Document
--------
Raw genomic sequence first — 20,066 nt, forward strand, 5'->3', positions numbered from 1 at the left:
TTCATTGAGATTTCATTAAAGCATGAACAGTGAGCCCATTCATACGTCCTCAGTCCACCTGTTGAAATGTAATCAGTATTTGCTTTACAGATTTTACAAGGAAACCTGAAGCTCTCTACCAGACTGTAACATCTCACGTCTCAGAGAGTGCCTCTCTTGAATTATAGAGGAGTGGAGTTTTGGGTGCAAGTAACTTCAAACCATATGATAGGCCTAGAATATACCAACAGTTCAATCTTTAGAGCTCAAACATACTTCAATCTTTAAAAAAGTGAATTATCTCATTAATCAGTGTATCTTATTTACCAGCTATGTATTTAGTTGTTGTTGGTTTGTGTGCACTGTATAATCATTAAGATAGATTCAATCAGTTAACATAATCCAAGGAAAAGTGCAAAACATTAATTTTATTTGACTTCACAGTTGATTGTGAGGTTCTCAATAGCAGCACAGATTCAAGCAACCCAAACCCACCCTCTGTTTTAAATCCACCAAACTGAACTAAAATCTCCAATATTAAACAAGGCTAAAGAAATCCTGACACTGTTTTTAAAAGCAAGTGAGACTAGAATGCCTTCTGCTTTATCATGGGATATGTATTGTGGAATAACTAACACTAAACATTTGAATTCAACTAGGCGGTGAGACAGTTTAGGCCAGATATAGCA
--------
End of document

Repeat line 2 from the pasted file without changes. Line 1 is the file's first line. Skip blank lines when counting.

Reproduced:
TTCATTGAGATTTCATTAAAGCATGAACAGTGAGCCCATTCATACGTCCTCAGTCCACCTGTTGAAATGTAATCAGTATTTGCTTTACAGATTTTACAAGGAAACCTGAAGCTCTCTACCAGACTGTAACATCTCACGTCTCAGAGAGTGCCTCTCTTGAATTATAGAGGAGTGGAGTTTTGGGTGCAAGTAACTTCAAACCATATGATAGGCCTAGAATATACCAACAGTTCAATCTTTAGAGCTCAAACATACTTCAATCTTTAAAAAAGTGAATTATCTCATTAATCAGTGTATCTTATTTACCAGCTATGTATTTAGTTGTTGTTGGTTTGTGTGCACTGTATAATCATTAAGATAGATTCAATCAGTTAACATAATCCAAGGAAAAGTGCAAAACATTAATTTTATTTGACTTCACAGTTGATTGTGAGGTTCTCAATAGCAGCACAGATTCAAGCAACCCAAACCCACCCTCTGTTTTAAATCCACCAAACTGAACTAAAATCTCCAATATTAAACAAGGCTAAAGAAATCCTGACACTGTTTTTAAAAGCAAGTGAGACTAGAATGCCTTCTGCTTTATCATGGGATATGTATTGTGGAATAACTAACACTAAACATTTGAATTCAACTAGGCGGTGAGACAGTTTAGGCCAGATATAGCA